Earlier this month, my wife and I attended an on-campus musical theater performance by Baruch students of And Then There Was Us. This amazing two-hour production featured students from a variety of majors—international business, marketing, psychology, journalism, art administration—all of whom acted and sang with a passion no less compelling than professionals. The original music was created by Tony Award–winning artist and playwright Stew Stewart—and, get this, the show was written in collaboration with six Baruch student-playwrights as part of the Sidney Harman Writer-in-Residence Program.
There are so many dimensions of this experience that were thrilling and inspiring to me. First, this was the very first time that musical theater was incorporated into the Harman Program—the production brought together two great programs to achieve something remarkable. Second, you may be surprised to learn that the show began its life in an online course Stew taught in Spring 2021—with him actively collaborating with Baruch students in the creative process. As you can imagine, this was no ordinary online course—the profound exploratory component shows what is possible when you engage students in an inquiry-driven, experiential form of learning. Third, the show portrayed young New Yorkers experiencing their lives from a wide array of perspectives with vivid and raw emotion. Stew said it perfectly, “These students are living out their young lives on this starkly lit pandemic stage, trying to figure out what theater could mean in these overtly theatrical times. It will give off a distinctly New York vibe, simply because it consists of so many different voices crowded into one small space all trying to express what it feels like to be alive.” Finally, we often talk about taking advantage of Baruch’s location in the heart of New York City, the cultural capital of the world. Students and faculty collaborating with a Tony Award–winning playwright to create an original musical theater production seems to be a pretty compelling example.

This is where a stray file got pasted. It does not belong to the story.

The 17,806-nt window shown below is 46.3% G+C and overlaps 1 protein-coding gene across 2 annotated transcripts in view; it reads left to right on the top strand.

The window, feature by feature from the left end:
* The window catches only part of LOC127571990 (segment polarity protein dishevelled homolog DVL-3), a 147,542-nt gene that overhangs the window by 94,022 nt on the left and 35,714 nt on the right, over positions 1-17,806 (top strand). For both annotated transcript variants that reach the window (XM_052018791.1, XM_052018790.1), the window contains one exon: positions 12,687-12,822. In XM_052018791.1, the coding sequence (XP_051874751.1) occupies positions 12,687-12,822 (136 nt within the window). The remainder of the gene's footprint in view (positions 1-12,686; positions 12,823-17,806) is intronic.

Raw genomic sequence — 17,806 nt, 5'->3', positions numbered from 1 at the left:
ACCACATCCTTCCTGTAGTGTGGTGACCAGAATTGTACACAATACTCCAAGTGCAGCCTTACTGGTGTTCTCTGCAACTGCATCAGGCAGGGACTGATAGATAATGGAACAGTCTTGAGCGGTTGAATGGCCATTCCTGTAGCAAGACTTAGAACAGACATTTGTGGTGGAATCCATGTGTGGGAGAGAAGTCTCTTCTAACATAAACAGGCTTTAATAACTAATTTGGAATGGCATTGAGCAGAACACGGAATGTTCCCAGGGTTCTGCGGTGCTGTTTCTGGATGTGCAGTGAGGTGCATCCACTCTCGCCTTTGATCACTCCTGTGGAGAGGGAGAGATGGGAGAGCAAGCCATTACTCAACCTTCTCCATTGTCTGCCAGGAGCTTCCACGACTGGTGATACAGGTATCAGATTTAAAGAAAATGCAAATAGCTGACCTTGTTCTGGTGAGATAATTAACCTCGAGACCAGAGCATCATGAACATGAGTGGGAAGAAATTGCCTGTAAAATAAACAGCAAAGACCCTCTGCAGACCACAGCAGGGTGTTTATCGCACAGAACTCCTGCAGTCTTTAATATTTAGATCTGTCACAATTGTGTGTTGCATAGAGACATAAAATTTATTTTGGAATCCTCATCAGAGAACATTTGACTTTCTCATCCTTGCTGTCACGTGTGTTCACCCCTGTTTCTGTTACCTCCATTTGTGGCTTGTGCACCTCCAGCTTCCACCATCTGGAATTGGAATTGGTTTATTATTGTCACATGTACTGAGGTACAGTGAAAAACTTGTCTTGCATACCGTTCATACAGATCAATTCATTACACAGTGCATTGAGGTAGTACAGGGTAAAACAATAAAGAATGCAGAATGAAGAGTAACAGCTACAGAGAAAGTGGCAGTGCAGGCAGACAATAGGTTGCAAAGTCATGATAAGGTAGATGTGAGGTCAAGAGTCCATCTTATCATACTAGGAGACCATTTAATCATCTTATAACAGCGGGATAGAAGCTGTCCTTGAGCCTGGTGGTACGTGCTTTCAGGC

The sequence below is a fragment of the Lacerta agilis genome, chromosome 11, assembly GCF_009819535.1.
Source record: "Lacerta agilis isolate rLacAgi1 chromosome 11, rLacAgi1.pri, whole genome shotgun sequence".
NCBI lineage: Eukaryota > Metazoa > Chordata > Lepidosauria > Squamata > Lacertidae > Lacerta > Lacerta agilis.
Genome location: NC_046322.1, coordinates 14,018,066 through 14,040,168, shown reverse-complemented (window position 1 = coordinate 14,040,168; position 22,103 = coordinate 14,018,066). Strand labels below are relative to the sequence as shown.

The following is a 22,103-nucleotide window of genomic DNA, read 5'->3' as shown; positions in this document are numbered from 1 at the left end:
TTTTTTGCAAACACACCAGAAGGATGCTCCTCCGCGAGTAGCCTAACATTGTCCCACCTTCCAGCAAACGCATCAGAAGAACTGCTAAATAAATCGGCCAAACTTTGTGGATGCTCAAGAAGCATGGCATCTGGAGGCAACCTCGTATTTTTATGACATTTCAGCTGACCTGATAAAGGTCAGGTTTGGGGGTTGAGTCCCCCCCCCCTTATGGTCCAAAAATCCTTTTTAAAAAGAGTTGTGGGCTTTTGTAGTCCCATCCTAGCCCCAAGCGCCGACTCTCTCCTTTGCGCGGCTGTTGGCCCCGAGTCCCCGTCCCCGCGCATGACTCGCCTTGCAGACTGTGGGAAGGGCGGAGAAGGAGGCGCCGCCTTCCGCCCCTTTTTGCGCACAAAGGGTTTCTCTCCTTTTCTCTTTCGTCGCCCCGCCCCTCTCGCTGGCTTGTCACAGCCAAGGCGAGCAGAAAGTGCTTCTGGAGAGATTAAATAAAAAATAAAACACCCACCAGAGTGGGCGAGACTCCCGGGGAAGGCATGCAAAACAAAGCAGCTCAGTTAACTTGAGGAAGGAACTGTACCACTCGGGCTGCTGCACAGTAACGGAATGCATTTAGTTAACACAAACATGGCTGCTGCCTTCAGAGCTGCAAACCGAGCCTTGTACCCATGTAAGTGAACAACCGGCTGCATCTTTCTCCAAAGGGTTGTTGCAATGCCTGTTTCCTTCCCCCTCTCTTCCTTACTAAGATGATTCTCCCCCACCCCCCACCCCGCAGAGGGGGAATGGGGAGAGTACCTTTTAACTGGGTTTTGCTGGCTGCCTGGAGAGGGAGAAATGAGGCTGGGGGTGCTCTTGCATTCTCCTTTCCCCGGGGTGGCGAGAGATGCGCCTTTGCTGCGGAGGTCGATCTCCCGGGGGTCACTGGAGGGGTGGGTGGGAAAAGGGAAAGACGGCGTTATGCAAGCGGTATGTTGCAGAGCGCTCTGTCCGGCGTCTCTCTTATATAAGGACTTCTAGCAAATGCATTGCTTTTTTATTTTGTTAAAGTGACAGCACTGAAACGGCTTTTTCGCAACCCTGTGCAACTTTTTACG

While watching the play, I thought of the theater metaphor I used in my May blog “A Dress Rehearsal for the Future,” where I encouraged our community to adopt a fresh, exploratory mindset as if we were actors participating in a dress rehearsal for our future. I realized that the student production was a great example of the kind of adaptability and fresh mindset required to make our future shine. The Harman Program and theater faculty worked heroically not only to create, produce, and direct the show but also to construct an environment where students could rehearse, have a safe venue to perform, interact with the audience (we all sat on the stage), and experience, I am sure, one of the most meaningful learnings of their time at Baruch. When I talked to parents after the show, it was clear what this meant to the students: With all the modern technology and innovative tools available to us, education is still fundamentally a high-touch, high-contact endeavor. Our students know, feel, and crave this deeper level of engagement.
While it is easy to draw the connection between the theater metaphor with a theatrical production, what does it really mean for the rest of what we do? Let me follow the metaphor a bit further with the “master script” for our play.
Shared Vision for the Future